The first day of pads means one thing. Backs on backers. It’s the highlight of the day, a drill that captures the physical nature of Steelers’ practice, and sets the tone for the rest of camp. For a couple of rookies, it was probably their first “welcome to the NFL” moment.
But Mike Tomlin was pleased with the reps rookies Anthony McFarland and Alex Highsmith received.
“Younger guys like McFarland, man, we’re going to want to see the same thing,” Tomlin told reporters via Zoom. “On the other side of the ball, you might have saw an unusual number of reps from, from Alex Highsmith. We realize that reps is the platform for learning. So they’re going to get reps and it’s their job to adjust and to show rapid improvement.”
The fact McFarland was even given the opportunity is a positive sign. That should end any concerns, which were silly even before today, of him being the next Chris Rainey or Dri Archer. Those players weren’t even allowed to participate in this drill, shuttled to work with the wide receivers instead. While McFarland isn’t the most accomplished pass protector, he’s much bigger than those guys and showed a willingness on tape to put his face in the fan. Being a well-rounded player is the key to playing time, especially if James Conner again struggles to stay healthy.
For Highsmith, it was his first crack at a true training camp environment too. In college, he was used as a true EDGE rusher for just one season, playing out of position as a base end before his senior season. We’ve noted he’s a more refined pass rusher than most guys following his career arc but today served as a good baseline for him to work on his craft at the NFL level. For as much as we’ve criticized Keith Butler over the years, the guy knows how to teach outside linebackers how to get after the QB.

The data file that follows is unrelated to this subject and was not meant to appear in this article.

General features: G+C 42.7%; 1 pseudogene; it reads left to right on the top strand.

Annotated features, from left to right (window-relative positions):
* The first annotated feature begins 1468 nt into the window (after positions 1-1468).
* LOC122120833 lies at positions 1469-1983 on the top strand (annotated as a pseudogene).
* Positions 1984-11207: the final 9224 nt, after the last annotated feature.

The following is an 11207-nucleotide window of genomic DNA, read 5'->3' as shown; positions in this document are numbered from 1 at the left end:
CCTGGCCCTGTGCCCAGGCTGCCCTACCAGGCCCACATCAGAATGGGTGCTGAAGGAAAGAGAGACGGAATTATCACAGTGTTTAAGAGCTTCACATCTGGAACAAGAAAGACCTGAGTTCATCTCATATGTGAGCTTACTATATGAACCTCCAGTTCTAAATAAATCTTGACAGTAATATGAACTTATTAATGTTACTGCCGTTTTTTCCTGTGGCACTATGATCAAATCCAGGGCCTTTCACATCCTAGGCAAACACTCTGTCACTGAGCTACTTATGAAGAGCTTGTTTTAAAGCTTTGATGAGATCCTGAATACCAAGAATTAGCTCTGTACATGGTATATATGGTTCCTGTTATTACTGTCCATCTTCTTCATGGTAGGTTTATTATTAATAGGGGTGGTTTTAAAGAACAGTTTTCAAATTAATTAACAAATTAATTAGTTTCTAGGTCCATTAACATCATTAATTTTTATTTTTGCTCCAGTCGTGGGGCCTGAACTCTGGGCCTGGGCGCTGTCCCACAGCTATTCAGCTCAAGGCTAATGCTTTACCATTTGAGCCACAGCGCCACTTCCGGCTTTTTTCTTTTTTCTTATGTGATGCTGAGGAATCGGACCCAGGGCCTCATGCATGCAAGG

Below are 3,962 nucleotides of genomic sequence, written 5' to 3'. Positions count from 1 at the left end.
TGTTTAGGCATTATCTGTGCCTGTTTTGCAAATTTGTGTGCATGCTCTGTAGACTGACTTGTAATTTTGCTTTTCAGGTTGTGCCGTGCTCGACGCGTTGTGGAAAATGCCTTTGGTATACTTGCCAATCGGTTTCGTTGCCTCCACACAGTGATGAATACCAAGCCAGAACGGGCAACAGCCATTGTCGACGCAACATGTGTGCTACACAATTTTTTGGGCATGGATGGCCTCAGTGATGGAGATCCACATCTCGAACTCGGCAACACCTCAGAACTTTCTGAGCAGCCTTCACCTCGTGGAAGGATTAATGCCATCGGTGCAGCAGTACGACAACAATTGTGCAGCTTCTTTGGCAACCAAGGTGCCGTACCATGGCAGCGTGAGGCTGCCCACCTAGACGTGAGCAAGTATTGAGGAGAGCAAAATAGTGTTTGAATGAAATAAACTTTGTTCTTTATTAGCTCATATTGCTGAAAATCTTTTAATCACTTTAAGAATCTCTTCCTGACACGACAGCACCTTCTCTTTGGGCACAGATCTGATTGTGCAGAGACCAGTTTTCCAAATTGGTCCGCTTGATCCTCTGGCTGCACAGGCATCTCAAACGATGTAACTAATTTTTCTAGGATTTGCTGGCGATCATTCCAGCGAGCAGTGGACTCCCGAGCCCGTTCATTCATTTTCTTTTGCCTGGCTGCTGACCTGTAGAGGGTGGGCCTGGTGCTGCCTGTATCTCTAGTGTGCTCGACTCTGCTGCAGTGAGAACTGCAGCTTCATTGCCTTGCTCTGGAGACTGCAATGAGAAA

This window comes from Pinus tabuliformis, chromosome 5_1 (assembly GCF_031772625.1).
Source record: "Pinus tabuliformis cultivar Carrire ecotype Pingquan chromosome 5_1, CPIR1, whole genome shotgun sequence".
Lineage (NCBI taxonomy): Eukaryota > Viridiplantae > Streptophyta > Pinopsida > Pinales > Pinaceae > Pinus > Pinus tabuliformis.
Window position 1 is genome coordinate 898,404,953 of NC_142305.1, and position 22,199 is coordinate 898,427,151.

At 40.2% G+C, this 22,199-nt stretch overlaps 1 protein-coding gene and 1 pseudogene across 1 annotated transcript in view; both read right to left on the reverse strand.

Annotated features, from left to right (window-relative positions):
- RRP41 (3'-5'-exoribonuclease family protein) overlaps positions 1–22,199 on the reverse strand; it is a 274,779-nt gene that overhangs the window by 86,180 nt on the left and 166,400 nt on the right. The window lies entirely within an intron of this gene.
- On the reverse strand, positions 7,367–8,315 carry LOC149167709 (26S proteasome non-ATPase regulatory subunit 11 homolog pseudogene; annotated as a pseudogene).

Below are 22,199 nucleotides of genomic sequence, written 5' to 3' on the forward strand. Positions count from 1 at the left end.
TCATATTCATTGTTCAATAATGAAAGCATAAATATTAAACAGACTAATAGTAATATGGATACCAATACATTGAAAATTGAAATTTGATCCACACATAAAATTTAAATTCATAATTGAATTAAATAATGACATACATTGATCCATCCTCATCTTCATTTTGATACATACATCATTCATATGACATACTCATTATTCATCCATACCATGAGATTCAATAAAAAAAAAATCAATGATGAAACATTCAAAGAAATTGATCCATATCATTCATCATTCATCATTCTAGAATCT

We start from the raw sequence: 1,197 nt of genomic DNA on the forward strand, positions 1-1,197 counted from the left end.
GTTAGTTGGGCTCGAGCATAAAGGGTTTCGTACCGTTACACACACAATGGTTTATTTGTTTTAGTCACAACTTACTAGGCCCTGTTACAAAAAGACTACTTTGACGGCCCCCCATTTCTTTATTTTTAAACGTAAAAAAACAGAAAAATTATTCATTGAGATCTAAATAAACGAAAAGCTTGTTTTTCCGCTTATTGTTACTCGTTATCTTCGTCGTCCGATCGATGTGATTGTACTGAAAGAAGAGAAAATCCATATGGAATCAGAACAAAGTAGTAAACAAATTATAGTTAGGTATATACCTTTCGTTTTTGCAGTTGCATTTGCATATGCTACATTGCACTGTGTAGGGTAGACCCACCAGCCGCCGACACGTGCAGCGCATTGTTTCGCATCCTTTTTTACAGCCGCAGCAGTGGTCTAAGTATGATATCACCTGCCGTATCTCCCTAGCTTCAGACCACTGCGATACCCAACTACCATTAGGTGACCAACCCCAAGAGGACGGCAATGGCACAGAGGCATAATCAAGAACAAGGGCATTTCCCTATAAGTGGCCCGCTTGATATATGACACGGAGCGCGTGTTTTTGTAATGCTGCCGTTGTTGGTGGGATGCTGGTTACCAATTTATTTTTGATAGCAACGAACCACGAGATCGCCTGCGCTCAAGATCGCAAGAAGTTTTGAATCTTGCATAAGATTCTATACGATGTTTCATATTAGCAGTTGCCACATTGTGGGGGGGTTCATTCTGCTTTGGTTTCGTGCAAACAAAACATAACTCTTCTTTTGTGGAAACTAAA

Tomlin also cautioned to worry less about the results and more about the enthusiasm.
“Oftentimes like is the case, the first time you do backs-on-backers, it’s more about new people getting adjusted to the intensity of the drill and learning how important technique is,” Tomlin said. “Although it’s emotionally charged. So, it’s a lot of teaching and learning the first time through. I think always a good reflection of backs-on-backers is the second time we do it and people have a chance to digest and learn. So I’ll be excited about the next time we do it.”
Unfortunately, without us there at camp and traditional media not allowed to report very little, it’s impossible to know who impressed and who struggled. Sadly, that lack of information is likely to be a running theme throughout the rest of training camp.